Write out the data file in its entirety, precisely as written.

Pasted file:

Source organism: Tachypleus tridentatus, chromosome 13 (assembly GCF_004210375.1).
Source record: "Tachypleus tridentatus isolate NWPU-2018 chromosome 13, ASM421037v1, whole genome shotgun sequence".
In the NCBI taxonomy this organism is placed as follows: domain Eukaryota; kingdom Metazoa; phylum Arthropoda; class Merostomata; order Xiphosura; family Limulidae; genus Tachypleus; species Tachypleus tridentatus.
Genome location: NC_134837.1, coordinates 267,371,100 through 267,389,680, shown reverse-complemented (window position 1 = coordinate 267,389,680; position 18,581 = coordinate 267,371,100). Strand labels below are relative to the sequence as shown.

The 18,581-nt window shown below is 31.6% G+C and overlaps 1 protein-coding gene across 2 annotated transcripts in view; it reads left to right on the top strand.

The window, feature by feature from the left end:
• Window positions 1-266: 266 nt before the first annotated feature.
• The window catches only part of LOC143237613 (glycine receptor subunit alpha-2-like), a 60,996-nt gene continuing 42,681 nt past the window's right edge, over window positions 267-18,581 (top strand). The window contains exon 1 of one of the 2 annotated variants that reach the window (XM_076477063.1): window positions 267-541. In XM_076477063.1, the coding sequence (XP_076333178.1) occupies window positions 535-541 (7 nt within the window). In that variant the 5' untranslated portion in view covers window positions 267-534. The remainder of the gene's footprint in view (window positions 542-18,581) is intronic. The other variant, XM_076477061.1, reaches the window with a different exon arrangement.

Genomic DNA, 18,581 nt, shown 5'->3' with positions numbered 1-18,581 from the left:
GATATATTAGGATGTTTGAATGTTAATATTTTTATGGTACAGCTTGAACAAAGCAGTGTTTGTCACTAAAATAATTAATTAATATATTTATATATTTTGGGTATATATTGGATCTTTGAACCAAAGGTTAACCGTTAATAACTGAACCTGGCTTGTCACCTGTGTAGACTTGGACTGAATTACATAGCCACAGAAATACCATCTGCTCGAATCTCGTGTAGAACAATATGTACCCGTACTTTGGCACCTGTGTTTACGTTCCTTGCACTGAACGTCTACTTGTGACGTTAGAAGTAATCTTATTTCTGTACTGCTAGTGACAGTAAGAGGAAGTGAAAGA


Source organism: Tachypleus tridentatus, chromosome 13 (assembly GCF_004210375.1).
Source record: "Tachypleus tridentatus isolate NWPU-2018 chromosome 13, ASM421037v1, whole genome shotgun sequence".
In the NCBI taxonomy this organism is placed as follows: domain Eukaryota; kingdom Metazoa; phylum Arthropoda; class Merostomata; order Xiphosura; family Limulidae; genus Tachypleus; species Tachypleus tridentatus.
Genome location: NC_134837.1, coordinates 267,371,100 through 267,389,680, shown reverse-complemented (window position 1 = coordinate 267,389,680; position 18,581 = coordinate 267,371,100). Strand labels below are relative to the sequence as shown.

The 18,581-nt window shown below is 31.6% G+C and overlaps 1 protein-coding gene across 2 annotated transcripts in view; it reads left to right on the top strand.

The window, feature by feature from the left end:
• Window positions 1-266: 266 nt before the first annotated feature.
• The window catches only part of LOC143237613 (glycine receptor subunit alpha-2-like), a 60,996-nt gene continuing 42,681 nt past the window's right edge, over window positions 267-18,581 (top strand). The window contains exon 1 of one of the 2 annotated variants that reach the window (XM_076477063.1): window positions 267-541. In XM_076477063.1, the coding sequence (XP_076333178.1) occupies window positions 535-541 (7 nt within the window). In that variant the 5' untranslated portion in view covers window positions 267-534. The remainder of the gene's footprint in view (window positions 542-18,581) is intronic. The other variant, XM_076477061.1, reaches the window with a different exon arrangement.

Genomic DNA, 18,581 nt, shown 5'->3' with positions numbered 1-18,581 from the left:
GATATATTAGGATGTTTGAATGTTAATATTTTTATGGTACAGCTTGAACAAAGCAGTGTTTGTCACTAAAATAATTAATTAATATATTTATATATTTTGGGTATATATTGGATCTTTGAACCAAAGGTTAACCGTTAATAACTGAACCTGGCTTGTCACCTGTGTAGACTTGGACTGAATTACATAGCCACAGAAATACCATCTGCTCGAATCTCGTGTAGAACAATATGTACCCGTACTTTGGCACCTGTGTTTACGTTCCTTGCACTGAACGTCTACTTGTGACGTTAGAAGTAATCTTATTTCTGTACTGCTAGTGACAGTAAGAGGAAGTGAAAGA